Breastmilk improves mental health and brain development in babies and this may have an influence on the significant reduction of schizophrenia in breastfed babies. Reference

24. Breastfeeding gives babies a better chance against SIDS

Breastfed babies are statistically proven to be at a lower risk from Sudden Infant Death Syndrome. Reference

25. Babies are less likely to suffer from type I and II diabetes if breastfed

Scientists have found an 18% reduction in diabetes among children who have been breastfed. Reference

26. There is less chance of a breastfed baby developing necrotizing enterocolitis

This disease mostly affects premature or sick newborn babies. It affects the lining of the intestine which dies and falls off in a baby suffering from NEC. Research has found that 83% of cases can be directly associated with a lack of breastfeeding. Reference

27. Breastmilk is the only source for colostrum

Colostrum is present in early breast milk and has many preventitive and life enhancing properties which are of particular benefit to a baby’s growth and development. Its composition has never been replicated in a manmade form. Reference

28. Breastmilk allows a safer absorption of iron

A baby is born with iron stores which will last until solid food is introduced, and breastmilk has the perfect amount of iron in it to complement the stores in the baby’s body. Reference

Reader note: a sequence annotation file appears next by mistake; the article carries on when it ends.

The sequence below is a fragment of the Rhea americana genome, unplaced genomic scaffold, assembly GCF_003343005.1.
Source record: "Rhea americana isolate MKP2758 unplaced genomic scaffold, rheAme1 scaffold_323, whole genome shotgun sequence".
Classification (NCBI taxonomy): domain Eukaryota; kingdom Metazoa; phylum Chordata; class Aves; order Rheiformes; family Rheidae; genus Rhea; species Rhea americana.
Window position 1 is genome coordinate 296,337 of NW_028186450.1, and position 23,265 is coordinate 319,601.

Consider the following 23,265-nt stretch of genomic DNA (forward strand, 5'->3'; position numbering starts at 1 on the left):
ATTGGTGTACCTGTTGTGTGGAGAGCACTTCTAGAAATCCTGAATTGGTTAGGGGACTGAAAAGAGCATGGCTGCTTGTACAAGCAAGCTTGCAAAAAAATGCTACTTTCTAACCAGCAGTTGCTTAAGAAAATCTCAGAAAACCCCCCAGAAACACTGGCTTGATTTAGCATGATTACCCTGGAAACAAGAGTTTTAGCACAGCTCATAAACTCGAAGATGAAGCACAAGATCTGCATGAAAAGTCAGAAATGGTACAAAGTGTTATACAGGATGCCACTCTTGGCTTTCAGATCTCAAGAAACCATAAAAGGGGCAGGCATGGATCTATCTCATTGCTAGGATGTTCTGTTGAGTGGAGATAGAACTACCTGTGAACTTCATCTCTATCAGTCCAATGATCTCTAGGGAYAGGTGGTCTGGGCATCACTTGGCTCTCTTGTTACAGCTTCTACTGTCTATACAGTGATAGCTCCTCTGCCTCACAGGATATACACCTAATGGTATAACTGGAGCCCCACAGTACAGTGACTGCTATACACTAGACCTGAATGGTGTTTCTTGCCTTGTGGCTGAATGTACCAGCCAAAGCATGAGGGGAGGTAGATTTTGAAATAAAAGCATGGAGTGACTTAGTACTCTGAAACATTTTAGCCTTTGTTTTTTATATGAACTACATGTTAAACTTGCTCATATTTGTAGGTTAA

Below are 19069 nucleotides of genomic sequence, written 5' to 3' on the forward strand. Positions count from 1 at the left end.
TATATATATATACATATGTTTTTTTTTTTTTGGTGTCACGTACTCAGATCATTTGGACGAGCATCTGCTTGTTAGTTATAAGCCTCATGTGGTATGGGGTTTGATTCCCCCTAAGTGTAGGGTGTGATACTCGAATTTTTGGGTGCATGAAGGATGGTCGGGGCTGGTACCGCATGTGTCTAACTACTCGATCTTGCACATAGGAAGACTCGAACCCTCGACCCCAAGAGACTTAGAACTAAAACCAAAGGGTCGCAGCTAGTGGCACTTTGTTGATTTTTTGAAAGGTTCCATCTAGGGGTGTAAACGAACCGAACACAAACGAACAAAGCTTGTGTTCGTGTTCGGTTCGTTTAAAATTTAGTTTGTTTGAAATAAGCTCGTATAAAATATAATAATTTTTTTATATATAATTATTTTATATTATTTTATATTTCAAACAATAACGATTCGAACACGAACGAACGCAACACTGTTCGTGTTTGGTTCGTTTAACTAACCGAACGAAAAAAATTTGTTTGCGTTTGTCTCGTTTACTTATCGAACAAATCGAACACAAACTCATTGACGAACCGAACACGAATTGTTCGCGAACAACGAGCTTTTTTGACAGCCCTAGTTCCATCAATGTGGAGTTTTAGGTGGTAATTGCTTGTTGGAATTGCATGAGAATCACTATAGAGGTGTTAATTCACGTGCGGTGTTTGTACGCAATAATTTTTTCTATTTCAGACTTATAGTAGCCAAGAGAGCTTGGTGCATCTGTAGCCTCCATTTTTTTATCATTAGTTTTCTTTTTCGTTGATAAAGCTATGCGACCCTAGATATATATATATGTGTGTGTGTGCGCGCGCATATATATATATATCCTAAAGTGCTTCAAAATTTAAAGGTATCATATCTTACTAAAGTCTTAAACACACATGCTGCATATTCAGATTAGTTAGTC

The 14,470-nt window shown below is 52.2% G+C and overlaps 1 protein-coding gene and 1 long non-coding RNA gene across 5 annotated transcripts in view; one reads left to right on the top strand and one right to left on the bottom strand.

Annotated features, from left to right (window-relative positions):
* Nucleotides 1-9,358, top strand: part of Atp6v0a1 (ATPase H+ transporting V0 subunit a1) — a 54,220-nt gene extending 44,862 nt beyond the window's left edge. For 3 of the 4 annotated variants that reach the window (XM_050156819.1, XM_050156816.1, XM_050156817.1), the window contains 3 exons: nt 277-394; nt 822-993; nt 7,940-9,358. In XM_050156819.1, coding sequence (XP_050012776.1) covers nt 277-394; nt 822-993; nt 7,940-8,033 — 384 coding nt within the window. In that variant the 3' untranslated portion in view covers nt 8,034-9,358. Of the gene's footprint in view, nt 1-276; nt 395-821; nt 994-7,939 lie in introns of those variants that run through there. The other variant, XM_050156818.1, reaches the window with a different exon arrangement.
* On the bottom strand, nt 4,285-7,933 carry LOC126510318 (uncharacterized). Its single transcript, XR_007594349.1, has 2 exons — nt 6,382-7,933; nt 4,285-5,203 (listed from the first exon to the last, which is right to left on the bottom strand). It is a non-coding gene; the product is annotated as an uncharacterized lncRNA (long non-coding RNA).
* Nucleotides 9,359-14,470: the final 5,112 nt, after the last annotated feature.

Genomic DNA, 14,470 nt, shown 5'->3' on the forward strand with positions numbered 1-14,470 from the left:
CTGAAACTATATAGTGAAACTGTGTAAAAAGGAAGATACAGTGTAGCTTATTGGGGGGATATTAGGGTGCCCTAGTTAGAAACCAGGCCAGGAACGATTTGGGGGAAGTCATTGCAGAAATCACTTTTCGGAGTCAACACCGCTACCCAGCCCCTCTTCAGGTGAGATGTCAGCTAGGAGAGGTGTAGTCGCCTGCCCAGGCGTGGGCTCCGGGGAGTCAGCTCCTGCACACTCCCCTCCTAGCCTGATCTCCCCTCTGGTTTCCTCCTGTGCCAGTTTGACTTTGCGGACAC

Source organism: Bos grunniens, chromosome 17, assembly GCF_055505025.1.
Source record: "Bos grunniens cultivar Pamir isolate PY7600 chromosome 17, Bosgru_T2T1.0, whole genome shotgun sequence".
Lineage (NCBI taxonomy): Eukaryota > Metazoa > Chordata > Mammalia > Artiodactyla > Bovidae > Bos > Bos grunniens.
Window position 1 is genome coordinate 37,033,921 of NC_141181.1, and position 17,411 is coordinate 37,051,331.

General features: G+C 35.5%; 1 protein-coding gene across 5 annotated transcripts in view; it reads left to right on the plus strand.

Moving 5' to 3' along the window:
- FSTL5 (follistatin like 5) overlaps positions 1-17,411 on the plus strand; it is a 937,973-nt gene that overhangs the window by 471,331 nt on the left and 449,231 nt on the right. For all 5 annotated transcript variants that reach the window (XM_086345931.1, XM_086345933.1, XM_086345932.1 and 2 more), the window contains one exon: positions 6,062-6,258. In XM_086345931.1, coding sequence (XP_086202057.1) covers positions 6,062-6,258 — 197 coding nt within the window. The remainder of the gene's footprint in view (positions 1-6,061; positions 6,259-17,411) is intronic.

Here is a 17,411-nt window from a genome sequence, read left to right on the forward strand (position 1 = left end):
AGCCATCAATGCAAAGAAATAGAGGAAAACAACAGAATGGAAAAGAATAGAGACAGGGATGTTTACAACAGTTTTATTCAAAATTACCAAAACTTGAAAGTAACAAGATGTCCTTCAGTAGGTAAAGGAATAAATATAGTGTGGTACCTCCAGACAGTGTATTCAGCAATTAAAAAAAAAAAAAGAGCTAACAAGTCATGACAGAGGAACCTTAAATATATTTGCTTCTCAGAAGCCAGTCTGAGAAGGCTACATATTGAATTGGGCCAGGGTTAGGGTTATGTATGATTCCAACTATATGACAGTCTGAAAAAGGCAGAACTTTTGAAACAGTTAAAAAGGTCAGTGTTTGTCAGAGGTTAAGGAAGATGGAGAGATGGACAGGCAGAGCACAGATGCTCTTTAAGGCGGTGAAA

29. Breastfed babies gain weight at a healthier speed

By six months, breastfed babies tend to weigh less than formula fed babies, but studies have found this extra weight to be due to water retention and a different composition of body fat rather than an all-around healthier baby. Breastfed babies gain weight steadily and more appropriately. Reference30. Breastmilk provides all the food and liquid a baby needs

Whatever the temperature, breastmilk has all the nutrition and water that a baby needs, so your baby requires no supplementary feeding for the first six months of life. Reference

31. Breast milk contains valuable fatty acids

The fatty acids in breast milk are essential for baby’s health and brain development as well as calorie intake. Breast milk is rich in these fatty acids which helps vitamin absorption as well as nervous system development. Reference

32. Premature babies thrive on breastmilk